Equitable Life: When hands off means eyes shut

by Dr. Ros Altmann

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There are rumours that the Government's handling of financial services may - again - be found wanting. If it is true that next week's long-awaited Parliamentary Ombudsman report into the Equitable Life collapse will lay blame on regulatory failures and recommend compensation for some of the victims, this will be yet another example of our so-called "light touch" regulatory system being more like "hands off" or "eyes shut".

It is clear that regulatory oversight of Equitable Life failed to spot its fundamental weaknesses and left investors exposed to unforeseen risks. As with Northern Rock, one has to ask whether the holes in our regulatory regime are due to a system driven too much by the interests of the industries being regulated, rather than the ordinary people who need to be protected? If there then proves to be inadequate protection to ensure quick redress for failures, then our system may not be fit for purpose.

Equitable Life victims have already waited years for some redress and have high hopes resting on the Ombudsman's investigation. Presumably, if Ann Abraham concludes, after painstakingly examining all the evidence, that their losses were partly caused by Government failings, she will expect the Government to compensate them.

My fear is that the Government could try to resist any calls for Equitable Life compensation in the same way that it continuously refused to properly remedy the occupational pensions scandal over the last 10 years. Then, 150,000 people piled their money into pension plans which they were assured would be able to pay their pensions but when their schemes wound up, they were often left with nothing at all.

The Ombudsman's February 2006 report Trusting in the Pensions Promise, also produced by Ann Abraham, found the Government guilty of misleading members about the safety of their final salary pensions. She recommended the Government should apologise and fully replace the lost pensions plus compensating for the distress suffered by those whose life savings were so cruelly snatched away from them. Yet, more than two years later, the issue has still not been properly settled.

In fact, even though she found the Government was fundamentally responsible, ministers were able to evade her verdicts and similar ones from the parliamentary select committee, High Court and Court of Appeal. So, even if this report recommends compensation, Equitable Life victims may find they have more fighting ahead. So what happens next? Well, obviously we must wait for the report to be published and examine the findings and recommendations. If the Government is, indeed, found guilty of failing to properly regulate Equitable Life, it may simply decide to retreat to its bunker and deny all wrongdoing, rather than hoisting the white flag, accepting the verdict and paying up.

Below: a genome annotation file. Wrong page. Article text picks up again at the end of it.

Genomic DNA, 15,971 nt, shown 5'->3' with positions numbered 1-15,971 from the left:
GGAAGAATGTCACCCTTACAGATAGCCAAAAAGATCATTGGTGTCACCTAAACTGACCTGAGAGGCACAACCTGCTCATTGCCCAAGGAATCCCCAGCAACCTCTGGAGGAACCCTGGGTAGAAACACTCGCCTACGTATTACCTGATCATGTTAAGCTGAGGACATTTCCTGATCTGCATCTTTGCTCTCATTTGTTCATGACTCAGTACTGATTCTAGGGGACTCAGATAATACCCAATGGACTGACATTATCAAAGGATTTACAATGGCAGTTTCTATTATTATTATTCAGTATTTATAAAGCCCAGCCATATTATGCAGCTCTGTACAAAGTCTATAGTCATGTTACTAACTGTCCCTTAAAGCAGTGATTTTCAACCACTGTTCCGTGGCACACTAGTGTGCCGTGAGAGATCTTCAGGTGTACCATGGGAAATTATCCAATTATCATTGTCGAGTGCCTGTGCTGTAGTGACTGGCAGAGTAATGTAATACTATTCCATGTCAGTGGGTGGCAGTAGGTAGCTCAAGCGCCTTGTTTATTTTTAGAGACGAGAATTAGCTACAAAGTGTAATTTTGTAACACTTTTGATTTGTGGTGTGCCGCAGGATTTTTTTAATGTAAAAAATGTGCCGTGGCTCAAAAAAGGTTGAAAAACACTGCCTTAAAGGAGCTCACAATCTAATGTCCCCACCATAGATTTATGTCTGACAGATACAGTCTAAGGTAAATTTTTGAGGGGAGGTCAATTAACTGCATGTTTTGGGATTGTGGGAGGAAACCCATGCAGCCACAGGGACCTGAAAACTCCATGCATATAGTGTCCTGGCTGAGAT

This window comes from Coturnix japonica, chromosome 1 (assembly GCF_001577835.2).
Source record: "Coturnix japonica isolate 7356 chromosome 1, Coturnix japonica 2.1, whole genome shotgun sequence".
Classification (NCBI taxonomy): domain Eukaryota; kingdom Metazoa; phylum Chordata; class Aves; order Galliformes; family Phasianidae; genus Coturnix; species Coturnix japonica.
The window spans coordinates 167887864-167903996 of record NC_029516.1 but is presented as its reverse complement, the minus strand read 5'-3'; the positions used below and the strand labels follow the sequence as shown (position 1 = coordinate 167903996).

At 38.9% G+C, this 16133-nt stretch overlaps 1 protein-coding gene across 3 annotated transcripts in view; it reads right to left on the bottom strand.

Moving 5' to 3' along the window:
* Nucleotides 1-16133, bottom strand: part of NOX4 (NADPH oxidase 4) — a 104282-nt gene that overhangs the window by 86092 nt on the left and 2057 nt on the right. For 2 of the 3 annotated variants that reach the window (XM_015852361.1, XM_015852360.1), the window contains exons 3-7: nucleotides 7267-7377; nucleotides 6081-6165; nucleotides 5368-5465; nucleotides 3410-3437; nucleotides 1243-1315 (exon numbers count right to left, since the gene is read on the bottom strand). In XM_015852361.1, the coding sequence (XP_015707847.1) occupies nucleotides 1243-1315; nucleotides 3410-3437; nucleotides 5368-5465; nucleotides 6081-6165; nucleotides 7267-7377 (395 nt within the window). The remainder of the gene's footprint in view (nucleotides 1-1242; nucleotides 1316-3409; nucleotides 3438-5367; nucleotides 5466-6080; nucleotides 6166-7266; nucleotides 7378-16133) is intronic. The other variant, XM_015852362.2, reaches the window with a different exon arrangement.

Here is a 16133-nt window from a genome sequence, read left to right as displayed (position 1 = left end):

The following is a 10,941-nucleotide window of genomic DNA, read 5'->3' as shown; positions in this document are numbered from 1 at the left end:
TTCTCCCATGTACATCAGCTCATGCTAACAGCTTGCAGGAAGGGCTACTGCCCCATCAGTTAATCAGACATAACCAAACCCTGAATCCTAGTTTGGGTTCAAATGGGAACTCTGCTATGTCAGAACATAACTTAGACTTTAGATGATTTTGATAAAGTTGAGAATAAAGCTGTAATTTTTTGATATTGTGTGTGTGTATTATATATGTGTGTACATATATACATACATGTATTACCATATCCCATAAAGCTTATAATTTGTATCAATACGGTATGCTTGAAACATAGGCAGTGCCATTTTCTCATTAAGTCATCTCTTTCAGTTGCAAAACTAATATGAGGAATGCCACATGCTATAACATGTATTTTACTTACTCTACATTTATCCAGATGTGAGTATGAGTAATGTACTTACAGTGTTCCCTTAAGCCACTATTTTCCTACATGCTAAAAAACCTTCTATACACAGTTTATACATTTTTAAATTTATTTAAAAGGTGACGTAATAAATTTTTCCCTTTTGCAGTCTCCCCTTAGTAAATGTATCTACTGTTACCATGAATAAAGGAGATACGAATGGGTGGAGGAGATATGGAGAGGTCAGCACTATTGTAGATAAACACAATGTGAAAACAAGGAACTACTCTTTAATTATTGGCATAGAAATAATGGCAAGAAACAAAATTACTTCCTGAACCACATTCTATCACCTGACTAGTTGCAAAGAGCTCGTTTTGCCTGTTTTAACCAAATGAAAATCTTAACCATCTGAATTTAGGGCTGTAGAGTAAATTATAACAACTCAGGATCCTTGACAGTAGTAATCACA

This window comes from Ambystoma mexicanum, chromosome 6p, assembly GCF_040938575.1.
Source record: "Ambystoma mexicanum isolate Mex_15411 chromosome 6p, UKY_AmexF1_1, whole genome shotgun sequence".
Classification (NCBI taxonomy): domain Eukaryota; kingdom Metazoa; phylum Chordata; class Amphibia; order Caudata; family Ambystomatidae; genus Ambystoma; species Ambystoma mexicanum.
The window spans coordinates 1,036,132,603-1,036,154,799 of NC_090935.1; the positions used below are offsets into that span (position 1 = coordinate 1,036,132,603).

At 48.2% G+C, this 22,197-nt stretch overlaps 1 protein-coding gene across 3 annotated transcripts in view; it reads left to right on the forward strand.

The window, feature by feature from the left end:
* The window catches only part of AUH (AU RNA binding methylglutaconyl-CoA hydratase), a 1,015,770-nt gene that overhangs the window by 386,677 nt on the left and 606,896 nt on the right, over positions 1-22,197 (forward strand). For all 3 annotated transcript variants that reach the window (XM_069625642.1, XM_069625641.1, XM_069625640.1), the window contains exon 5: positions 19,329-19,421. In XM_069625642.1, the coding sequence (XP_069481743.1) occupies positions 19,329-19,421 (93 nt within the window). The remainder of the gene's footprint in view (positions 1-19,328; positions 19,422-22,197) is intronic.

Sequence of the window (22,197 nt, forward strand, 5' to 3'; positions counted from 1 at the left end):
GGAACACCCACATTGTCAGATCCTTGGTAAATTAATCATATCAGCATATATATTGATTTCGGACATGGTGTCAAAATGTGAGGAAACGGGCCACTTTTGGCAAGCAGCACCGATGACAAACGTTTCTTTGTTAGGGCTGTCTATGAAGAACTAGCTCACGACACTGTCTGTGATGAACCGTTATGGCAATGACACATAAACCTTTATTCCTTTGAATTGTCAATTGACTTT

The victims may then have to launch a judicial review of the Government's decision in response to the report and also appeal to their MPs and the Parliamentary Public Administration Select Committee for support. This will inevitably mean further heartache for the victims. And, unfortunately, more public money may have to be spent on the issue.

Two shortcomings are central to the recent problems: poor regulation and lack of official understanding about how ordinary people engage with financial services. How many more financial scandals will taxpayers be asked to foot the bill for, before we can be reassured that the Government actually understands what it is doing in this area?

Ministers and regulators must pay more attention to the needs of those buying financial products, instead of those selling them. This means more intelligent understanding of how unsophisticated investors think and more in-depth questioning of financial providers' business models.

In addition, when things do go wrong, they need to be sorted out quickly, with the Government taking responsibility for what has happened, rather than just denying its responsibility. This is important for us all.

Taxpayers, whether they are investors or not, have an interest in ensuring that government improves its act on financial regulation. But also the public needs reassurance that if things do go wrong, and it is proved to be the Government's fault, that they will be speedily compensated, rather than being forced to fight for years for justice.

Ros Altmann is a pensions campaigner and former pensions adviser to the Labour government


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